Our use of cookies

We use necessary cookies to make our site work. We'd also like to set optional analytics cookies to help us improve it. We won't set optional cookies unless you enable them. Using this tool will set a cookie on your device to remember your preferences.

For more detailed information about the cookies we use, see our Cookies page


Necessary cookies

Necessary cookies enable core functionality such as security, network management, and accessibility. You may disable these by changing your browser settings, but this may affect how the website functions.


Analytics cookies

We'd like to set Google Analytics cookies to help us to improve our website by collecting and reporting information on how you use it. The cookies collect information in a way that does not directly identify anyone. For more information on how these cookies work, please see our Cookies page .


Please note the page will reload to apply your settings.

05/08/19

Schools ‘out’ but inhalers are ‘in’ for children with asthma

Local GPs are urging parents to make sure children who have asthma include inhalers in their essential summer holiday kit. 

While they’re not at school, children don’t need to think about putting on uniform or packing their PE kit but they do need to remember to take their inhalers.

Dr Katherine Hickman, GP and clinical lead for respiratory health at NHS Bradford district and Craven clinical commissioning groups (CCGs) said: "All children with asthma are at risk during the summer holidays, when their asthma can turn into a ticking time bomb. Many fall out of the routine of taking their daily asthma medication during the summer and this, combined with cold and flu bugs when the weather changes, which are known asthma triggers, puts them at a higher risk of having a life-threatening asthma attack when they go back to school. If you’re the parent or carer of a child with asthma, please make sure they have their inhalers with them when they go out to play or when you go on holiday.”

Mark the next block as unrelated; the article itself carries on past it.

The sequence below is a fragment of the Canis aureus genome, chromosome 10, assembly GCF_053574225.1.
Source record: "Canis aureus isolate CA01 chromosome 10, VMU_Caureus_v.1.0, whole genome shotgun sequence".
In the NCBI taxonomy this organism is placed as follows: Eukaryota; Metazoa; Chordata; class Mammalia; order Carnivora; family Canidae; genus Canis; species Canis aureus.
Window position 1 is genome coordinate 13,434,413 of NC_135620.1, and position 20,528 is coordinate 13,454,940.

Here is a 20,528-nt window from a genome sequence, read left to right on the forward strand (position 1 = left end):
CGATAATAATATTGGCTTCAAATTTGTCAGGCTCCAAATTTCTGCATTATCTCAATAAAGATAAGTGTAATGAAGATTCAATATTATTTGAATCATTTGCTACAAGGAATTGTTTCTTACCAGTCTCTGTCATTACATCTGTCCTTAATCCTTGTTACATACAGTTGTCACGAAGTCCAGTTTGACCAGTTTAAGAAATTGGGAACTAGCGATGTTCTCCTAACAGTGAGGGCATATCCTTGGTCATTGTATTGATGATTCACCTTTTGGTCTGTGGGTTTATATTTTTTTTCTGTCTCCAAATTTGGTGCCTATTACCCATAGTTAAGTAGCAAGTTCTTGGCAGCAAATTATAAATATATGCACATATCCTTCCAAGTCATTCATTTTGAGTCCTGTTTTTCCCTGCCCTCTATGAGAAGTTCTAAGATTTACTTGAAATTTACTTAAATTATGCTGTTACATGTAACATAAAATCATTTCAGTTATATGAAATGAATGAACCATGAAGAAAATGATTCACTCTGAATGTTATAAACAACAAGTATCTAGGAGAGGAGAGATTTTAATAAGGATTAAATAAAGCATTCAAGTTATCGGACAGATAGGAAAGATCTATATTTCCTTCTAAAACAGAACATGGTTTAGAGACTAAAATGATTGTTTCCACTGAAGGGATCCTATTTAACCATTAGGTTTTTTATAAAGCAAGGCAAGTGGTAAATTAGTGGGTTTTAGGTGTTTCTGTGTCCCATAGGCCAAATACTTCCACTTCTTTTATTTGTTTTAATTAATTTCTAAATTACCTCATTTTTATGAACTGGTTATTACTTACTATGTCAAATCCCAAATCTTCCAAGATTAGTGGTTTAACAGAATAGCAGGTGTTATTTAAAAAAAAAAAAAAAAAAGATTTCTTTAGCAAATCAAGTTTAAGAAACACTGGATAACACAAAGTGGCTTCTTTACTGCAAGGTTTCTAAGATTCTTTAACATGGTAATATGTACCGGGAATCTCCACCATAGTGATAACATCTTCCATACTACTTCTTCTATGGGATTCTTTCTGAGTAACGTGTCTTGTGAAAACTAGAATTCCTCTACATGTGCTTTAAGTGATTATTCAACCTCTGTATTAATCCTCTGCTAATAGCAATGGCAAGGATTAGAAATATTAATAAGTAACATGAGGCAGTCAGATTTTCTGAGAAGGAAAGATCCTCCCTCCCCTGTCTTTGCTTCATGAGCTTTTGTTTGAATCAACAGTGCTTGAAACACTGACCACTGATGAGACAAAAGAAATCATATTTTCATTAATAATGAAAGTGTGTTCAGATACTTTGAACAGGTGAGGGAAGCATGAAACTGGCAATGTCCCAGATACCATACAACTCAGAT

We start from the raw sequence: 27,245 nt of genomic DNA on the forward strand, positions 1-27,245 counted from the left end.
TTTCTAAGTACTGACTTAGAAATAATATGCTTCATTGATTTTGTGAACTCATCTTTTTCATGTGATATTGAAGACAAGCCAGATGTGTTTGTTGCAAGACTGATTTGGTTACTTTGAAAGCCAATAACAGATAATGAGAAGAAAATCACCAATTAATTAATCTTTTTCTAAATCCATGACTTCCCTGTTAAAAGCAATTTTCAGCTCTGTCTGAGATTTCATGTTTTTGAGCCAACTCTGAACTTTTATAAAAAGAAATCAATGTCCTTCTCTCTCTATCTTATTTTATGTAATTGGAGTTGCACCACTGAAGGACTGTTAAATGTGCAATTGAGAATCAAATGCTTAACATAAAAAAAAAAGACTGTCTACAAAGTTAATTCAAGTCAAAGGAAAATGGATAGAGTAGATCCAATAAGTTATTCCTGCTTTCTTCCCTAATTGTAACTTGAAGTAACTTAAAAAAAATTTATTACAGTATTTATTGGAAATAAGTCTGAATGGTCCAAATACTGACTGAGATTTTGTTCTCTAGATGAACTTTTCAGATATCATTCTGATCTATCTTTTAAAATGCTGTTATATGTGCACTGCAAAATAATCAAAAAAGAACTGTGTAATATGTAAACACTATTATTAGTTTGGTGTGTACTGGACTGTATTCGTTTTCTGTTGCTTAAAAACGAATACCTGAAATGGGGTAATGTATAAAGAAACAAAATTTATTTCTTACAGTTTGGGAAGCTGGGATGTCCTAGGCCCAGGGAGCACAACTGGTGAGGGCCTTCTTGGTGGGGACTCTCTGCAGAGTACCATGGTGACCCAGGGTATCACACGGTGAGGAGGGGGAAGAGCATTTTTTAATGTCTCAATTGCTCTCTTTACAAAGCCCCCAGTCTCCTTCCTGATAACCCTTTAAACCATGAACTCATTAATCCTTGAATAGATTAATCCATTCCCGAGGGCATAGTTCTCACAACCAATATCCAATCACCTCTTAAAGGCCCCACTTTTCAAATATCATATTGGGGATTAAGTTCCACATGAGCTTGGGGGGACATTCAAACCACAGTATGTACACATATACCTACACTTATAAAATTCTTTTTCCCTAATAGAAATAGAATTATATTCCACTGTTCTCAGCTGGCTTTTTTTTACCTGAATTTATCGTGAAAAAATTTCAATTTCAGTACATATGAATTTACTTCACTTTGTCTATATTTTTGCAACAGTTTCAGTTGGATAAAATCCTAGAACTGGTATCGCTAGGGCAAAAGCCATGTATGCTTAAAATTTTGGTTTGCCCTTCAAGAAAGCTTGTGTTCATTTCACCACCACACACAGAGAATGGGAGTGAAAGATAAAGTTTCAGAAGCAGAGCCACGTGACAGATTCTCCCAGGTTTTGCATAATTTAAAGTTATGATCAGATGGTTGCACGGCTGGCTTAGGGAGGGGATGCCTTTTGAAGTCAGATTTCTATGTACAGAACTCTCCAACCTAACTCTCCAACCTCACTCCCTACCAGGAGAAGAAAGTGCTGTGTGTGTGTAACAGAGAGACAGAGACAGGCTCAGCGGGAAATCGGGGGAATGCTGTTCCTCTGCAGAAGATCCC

Becky

Warm weather, changes in temperature and high pollen levels over the summer can also trigger asthma symptoms so it is important to take preventative measures including using inhalers regularly.

Dr Hickman says parents should ensure their child uses their preventer (brown) inhaler every day as prescribed over the summer holidays. This helps calm the inflammation in their airways and prevents them having an asthma attack if they come into contact with one of their triggers. They should also have their reliever inhaler with them when they go out in case they start experiencing asthma symptoms.

"If your child is using their reliever inhaler (usually blue) three or more times a week, coughing or wheezing at night or feeling out of breath and struggling to keep up with their friends, book an urgent appointment with their GP," she added.

Asthma is a serious condition and when it isn’t managed well it can lead to asthma attacks and being admitted to hospital. It’s also important to use a spacer if your inhaler recommends one. 

The NHS Bradford district and Craven YouTube channel has some useful short films which explain how to use preventer inhalers and reliever inhalers and colleagues at NHS Leeds CCG have created characters Becky and Billy to help explain the importance of preventer (brown) and reliever (blue) inhalers to children.

Share this page

Latest news...